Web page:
Indigenous Revolutions, 17001850

AHA Session 16
Friday, January 2, 2015: 1:00 PM-3:00 PM
Gibson Suite (New York Hilton, Second Floor)
Chair:
Elizabeth Fenn, University of Colorado Boulder
Papers:
Virgin Soil, Hawaiian Culture
Seth Archer, University of California, Riverside
Comment:
The Audience

Session Abstract

This panel expands our conception of early-modern revolutions to include the radical innovations and adaptations made by Indigenous peoples within the American sphere. Because these revolutions were spurred by sociocultural and environmental factors (as opposed to politics more narrowly), historians have typically neglected to identify them in the historical record. Occurring contemporaneously with the American, Haitian, and Mexican wars for independence, and with the European political revolutions of 1848, Indigenous revolutions in this period were, in the first place, about survival and adaptation amid the destructive and ongoing incursions of Euro-American colonialism. This panel addresses Indigenous innovations, accommodations, strategies, and sacrifices across three distinct Indigenous homelands: the Mississippi River Valley, the North American Far West, and the Hawaiian Islands.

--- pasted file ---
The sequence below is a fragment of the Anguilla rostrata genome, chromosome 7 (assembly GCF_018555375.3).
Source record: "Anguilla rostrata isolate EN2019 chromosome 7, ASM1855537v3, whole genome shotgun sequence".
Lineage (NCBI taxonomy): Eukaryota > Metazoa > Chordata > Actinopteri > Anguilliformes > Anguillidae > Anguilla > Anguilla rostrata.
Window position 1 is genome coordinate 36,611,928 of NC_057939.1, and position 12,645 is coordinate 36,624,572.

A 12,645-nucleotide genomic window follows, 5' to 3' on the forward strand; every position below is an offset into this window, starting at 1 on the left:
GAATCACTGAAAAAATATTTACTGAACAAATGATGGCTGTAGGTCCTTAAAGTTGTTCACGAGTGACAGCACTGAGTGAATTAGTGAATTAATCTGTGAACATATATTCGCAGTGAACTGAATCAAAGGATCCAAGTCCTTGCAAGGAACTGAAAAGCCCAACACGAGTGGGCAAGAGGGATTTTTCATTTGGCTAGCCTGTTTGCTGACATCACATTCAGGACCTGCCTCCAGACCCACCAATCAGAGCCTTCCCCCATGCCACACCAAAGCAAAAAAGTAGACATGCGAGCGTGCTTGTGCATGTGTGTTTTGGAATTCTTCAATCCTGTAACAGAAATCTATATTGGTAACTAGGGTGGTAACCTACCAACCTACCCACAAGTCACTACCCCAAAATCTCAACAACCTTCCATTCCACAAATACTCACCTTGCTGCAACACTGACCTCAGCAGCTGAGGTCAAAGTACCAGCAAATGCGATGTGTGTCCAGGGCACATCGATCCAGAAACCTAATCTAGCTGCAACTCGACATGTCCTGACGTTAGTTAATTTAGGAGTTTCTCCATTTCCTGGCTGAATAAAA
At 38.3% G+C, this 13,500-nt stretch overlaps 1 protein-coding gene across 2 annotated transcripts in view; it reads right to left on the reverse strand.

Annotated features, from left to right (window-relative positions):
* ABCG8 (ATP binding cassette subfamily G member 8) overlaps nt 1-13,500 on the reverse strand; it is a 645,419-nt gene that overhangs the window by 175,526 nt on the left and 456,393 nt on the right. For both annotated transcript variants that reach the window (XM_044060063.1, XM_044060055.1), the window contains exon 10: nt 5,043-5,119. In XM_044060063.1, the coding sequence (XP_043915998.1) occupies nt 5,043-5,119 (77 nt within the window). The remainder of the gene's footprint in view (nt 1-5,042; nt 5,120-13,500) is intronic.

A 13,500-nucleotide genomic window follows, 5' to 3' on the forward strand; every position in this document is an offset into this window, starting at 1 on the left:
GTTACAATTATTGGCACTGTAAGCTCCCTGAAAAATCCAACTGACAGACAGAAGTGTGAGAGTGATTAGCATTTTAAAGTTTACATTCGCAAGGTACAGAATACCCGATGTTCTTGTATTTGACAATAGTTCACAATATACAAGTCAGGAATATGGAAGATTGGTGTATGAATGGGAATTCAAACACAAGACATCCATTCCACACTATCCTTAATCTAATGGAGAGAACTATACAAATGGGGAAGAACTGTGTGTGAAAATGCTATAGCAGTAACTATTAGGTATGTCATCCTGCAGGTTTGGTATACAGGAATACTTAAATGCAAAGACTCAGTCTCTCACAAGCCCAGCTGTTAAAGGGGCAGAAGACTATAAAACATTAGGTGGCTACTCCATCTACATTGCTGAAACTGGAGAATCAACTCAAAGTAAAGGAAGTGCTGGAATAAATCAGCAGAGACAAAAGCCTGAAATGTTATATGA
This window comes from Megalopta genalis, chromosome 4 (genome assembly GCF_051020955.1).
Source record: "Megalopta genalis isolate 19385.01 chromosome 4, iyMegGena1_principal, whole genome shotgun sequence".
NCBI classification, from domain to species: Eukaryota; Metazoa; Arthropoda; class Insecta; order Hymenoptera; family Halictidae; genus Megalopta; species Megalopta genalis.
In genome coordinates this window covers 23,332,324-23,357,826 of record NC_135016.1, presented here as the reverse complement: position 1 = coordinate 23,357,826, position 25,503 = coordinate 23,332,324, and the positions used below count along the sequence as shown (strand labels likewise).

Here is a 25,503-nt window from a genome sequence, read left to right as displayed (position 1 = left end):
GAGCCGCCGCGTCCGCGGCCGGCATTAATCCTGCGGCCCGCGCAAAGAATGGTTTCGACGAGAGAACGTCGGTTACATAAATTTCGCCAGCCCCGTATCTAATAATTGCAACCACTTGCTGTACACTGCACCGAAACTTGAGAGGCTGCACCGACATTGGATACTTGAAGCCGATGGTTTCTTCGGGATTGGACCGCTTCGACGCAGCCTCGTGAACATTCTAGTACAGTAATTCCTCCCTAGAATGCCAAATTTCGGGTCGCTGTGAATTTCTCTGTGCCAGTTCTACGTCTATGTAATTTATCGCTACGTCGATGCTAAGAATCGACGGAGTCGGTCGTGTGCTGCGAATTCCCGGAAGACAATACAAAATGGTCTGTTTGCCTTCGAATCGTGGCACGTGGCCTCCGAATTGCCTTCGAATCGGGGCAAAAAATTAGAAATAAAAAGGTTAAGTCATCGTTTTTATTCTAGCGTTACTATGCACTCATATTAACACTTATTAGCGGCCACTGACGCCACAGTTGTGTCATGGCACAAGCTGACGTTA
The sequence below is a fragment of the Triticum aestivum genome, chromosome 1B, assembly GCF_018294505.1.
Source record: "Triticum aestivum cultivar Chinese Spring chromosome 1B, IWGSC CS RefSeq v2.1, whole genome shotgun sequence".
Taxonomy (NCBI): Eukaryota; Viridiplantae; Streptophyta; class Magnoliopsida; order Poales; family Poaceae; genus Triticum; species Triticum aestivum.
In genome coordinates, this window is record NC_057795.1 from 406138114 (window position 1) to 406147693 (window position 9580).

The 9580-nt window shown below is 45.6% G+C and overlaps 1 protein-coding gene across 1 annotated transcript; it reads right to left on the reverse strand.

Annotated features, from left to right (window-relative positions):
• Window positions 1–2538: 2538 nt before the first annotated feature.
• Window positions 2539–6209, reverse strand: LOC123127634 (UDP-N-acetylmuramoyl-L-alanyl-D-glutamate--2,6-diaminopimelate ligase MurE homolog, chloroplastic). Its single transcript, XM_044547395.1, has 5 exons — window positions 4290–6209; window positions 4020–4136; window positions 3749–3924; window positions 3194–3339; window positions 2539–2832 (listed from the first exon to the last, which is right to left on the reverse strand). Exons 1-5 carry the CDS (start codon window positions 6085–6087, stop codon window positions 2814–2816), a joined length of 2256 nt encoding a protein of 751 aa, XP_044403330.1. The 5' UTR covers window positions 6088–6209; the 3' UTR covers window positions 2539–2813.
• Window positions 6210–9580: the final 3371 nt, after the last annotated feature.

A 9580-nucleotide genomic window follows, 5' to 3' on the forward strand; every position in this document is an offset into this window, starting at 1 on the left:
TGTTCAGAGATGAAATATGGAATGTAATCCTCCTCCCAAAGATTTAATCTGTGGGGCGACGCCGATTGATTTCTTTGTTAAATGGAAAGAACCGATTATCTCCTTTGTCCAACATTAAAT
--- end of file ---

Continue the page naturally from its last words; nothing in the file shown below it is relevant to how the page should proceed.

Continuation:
In the Native American West, a complex chain of ecological and economic developments (originating as far away as the eastern seaboard) resulted in dramatic reconfigurations in Native communities and subsistence patterns. Virgin soil epidemics forced a number of social and cultural adaptations on Hawai‘i that ultimately resulted in a cultural revolution—the fall of the socio-religious kapu system—for which an unintended consequence was to vault American evangelicals and business interests into positions of considerable and lasting power on the Islands. Similarly, on the American continent, livestock frontiers would come to dominate Native ecologies in the coming decades as the power of New Spain waned and political revolutions erupted.

In the heart of the continent a unique common ground was ultimately destroyed by the ascendance of the American state. Where a diverse set of groups and actors had once utilized shared connections and mutually comprehensible strategies for communication and trade, the Anglo-American population explosion of the late-eighteenth century meant that many ties could now be severed or ignored by white settlers and authorities. Some Native nations responded violently. Others tried unsuccessfully to use or restore the common ground.

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